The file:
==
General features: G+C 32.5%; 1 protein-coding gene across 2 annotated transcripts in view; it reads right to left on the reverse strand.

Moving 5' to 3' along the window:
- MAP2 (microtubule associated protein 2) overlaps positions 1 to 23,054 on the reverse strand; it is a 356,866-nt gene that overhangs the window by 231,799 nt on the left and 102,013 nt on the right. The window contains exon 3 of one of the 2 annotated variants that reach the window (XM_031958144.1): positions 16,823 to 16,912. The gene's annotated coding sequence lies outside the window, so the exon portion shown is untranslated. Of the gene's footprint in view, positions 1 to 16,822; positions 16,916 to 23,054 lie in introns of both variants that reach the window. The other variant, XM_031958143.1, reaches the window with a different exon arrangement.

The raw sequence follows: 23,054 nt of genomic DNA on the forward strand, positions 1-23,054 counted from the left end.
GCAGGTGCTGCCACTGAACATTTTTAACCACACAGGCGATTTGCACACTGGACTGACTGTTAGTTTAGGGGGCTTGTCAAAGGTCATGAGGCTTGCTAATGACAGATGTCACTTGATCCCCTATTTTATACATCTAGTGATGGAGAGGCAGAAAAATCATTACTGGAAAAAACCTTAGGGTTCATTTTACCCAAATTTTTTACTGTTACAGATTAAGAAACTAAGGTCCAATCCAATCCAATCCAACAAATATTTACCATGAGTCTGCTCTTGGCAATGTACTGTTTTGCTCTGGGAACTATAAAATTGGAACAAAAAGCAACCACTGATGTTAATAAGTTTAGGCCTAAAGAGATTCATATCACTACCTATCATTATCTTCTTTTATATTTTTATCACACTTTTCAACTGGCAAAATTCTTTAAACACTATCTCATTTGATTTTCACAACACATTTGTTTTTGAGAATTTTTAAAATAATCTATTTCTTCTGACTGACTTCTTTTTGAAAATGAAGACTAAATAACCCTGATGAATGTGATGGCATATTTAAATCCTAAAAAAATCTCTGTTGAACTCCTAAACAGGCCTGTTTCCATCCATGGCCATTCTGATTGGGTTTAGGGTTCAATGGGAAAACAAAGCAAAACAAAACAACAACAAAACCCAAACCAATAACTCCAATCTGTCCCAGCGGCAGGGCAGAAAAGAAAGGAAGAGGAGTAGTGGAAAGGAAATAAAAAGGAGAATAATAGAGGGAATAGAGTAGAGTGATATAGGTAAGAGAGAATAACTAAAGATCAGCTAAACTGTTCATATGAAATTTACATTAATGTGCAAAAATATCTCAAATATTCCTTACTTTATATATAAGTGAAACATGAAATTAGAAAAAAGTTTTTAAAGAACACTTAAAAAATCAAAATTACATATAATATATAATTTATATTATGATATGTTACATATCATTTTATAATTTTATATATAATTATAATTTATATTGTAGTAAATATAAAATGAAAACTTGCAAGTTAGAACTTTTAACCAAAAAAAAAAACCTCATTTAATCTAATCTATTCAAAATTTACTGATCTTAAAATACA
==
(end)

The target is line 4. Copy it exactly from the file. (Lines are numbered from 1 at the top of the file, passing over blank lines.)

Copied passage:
The raw sequence follows: 23,054 nt of genomic DNA on the forward strand, positions 1-23,054 counted from the left end.